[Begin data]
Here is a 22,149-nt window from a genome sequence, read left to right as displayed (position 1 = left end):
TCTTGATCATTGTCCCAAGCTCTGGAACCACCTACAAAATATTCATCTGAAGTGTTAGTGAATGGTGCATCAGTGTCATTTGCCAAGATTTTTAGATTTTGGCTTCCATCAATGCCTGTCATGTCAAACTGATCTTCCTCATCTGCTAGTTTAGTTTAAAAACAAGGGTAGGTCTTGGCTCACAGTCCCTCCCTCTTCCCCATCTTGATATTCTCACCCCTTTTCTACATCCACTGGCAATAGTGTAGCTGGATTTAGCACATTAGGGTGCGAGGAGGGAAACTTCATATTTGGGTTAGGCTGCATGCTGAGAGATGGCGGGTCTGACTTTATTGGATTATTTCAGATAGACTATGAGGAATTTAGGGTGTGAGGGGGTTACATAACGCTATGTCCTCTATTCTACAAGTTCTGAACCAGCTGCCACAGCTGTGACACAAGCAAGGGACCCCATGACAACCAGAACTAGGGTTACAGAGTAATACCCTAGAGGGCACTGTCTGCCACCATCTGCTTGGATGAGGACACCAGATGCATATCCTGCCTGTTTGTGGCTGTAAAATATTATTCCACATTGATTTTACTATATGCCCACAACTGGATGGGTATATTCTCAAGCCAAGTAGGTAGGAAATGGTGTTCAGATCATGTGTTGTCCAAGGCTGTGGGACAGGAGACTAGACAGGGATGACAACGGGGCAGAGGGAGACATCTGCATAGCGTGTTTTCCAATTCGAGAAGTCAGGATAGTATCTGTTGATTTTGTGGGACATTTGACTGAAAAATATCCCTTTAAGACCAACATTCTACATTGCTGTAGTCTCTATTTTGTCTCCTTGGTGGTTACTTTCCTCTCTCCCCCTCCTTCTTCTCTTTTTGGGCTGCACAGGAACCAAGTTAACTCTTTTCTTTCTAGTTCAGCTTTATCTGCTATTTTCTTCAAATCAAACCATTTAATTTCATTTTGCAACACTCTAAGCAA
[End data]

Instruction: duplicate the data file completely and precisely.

Here is a 22,149-nt window from a genome sequence, read left to right as displayed (position 1 = left end):
TCTTGATCATTGTCCCAAGCTCTGGAACCACCTACAAAATATTCATCTGAAGTGTTAGTGAATGGTGCATCAGTGTCATTTGCCAAGATTTTTAGATTTTGGCTTCCATCAATGCCTGTCATGTCAAACTGATCTTCCTCATCTGCTAGTTTAGTTTAAAAACAAGGGTAGGTCTTGGCTCACAGTCCCTCCCTCTTCCCCATCTTGATATTCTCACCCCTTTTCTACATCCACTGGCAATAGTGTAGCTGGATTTAGCACATTAGGGTGCGAGGAGGGAAACTTCATATTTGGGTTAGGCTGCATGCTGAGAGATGGCGGGTCTGACTTTATTGGATTATTTCAGATAGACTATGAGGAATTTAGGGTGTGAGGGGGTTACATAACGCTATGTCCTCTATTCTACAAGTTCTGAACCAGCTGCCACAGCTGTGACACAAGCAAGGGACCCCATGACAACCAGAACTAGGGTTACAGAGTAATACCCTAGAGGGCACTGTCTGCCACCATCTGCTTGGATGAGGACACCAGATGCATATCCTGCCTGTTTGTGGCTGTAAAATATTATTCCACATTGATTTTACTATATGCCCACAACTGGATGGGTATATTCTCAAGCCAAGTAGGTAGGAAATGGTGTTCAGATCATGTGTTGTCCAAGGCTGTGGGACAGGAGACTAGACAGGGATGACAACGGGGCAGAGGGAGACATCTGCATAGCGTGTTTTCCAATTCGAGAAGTCAGGATAGTATCTGTTGATTTTGTGGGACATTTGACTGAAAAATATCCCTTTAAGACCAACATTCTACATTGCTGTAGTCTCTATTTTGTCTCCTTGGTGGTTACTTTCCTCTCTCCCCCTCCTTCTTCTCTTTTTGGGCTGCACAGGAACCAAGTTAACTCTTTTCTTTCTAGTTCAGCTTTATCTGCTATTTTCTTCAAATCAAACCATTTAATTTCATTTTGCAACACTCTAAGCAA